It’s the birthday of the Father of Modern Science, Galileo Galilei, (born in Pisa, Italy (1564). It was Copernicus who suggested that it was the sun, and not the Earth, that was at the center of the universe. But Galileo became a famous public defender of that theory, called heliocentrism. The pope and Galileo were on friendly terms, and the pope encouraged Galileo to write a book outlining the controversy. But of course the pope instructed Galileo that he must not promote heliocentrism, and asked that his own beliefs be represented. So Galileo wrote Dialogue Concerning the Two Chief World Systems, which purported to be a debate between two philosophers; but one of the two, Simplicio, sounded stupid, and it was this figure that acted as a mouthpiece of the pope. No one knows whether Galileo deliberately attacked the Pope — it’s probable that he just couldn’t write as convincing of an argument from a philosophy that undermined his own scientific beliefs. In any case, the pope was definitely not a fan of the book, and Galileo was put on trial for heresy. He publicly renounced his views, but he still spent the rest of his life under house arrest, and his books were banned.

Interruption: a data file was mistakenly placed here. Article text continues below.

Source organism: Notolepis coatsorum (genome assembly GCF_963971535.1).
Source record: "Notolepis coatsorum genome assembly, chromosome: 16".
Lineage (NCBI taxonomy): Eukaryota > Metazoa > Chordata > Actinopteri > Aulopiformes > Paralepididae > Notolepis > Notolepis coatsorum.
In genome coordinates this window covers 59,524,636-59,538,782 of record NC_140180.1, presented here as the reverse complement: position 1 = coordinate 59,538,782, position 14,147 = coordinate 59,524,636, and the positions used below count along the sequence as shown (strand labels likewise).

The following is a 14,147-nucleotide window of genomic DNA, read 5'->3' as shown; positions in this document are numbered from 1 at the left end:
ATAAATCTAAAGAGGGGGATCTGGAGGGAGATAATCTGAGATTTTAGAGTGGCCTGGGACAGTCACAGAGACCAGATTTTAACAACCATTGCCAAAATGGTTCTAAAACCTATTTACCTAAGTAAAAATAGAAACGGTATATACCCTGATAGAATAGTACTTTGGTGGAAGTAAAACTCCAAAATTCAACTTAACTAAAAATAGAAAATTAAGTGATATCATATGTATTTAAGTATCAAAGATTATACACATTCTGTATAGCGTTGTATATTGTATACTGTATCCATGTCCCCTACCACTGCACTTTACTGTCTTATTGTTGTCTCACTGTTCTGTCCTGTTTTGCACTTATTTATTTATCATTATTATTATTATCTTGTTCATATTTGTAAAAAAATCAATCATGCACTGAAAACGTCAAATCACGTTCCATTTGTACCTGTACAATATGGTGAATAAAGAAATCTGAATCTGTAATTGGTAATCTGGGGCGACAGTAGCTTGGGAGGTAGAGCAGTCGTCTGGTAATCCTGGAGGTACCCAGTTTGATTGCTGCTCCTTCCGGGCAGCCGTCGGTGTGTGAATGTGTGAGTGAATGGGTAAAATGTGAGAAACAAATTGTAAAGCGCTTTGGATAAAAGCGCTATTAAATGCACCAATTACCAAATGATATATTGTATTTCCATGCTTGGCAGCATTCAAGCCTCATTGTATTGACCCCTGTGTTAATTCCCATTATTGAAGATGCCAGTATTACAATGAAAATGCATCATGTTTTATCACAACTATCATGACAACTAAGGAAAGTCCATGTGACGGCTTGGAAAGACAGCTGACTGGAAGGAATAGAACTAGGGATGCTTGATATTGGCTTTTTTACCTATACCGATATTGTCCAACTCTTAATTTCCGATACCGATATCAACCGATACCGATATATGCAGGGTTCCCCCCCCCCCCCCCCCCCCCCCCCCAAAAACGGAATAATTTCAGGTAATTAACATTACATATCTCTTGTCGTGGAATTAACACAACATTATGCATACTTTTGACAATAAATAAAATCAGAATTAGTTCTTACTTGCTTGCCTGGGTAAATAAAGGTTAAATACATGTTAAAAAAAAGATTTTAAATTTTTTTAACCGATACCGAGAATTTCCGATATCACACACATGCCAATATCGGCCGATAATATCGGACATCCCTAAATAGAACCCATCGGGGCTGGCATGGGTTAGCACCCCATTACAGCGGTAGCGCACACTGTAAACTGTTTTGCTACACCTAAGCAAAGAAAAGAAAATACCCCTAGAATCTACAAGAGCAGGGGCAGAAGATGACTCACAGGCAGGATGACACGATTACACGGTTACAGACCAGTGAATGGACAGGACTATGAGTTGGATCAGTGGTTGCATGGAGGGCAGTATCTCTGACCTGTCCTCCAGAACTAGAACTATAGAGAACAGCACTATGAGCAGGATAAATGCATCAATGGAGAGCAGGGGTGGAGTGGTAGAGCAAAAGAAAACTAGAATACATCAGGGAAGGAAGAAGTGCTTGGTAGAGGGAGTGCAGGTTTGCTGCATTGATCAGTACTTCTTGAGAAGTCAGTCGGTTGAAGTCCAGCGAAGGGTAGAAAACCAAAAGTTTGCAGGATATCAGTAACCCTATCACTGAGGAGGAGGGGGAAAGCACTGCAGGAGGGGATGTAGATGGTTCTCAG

Wow. Talk about your author’s bias and purpose. Remember the other day when we talked about characters, and how writers purposefully and intentionally name their characters? Simplicio? Simple? As in simple-minded? Consider that when we begin fictional narratives in the next few weeks. The characters in your writing all matter, whether they have a major or minor role. And they are your creation–name them accordingly.
One more note: heliocentrism. Remind you of anything? Helios? Hmmmm?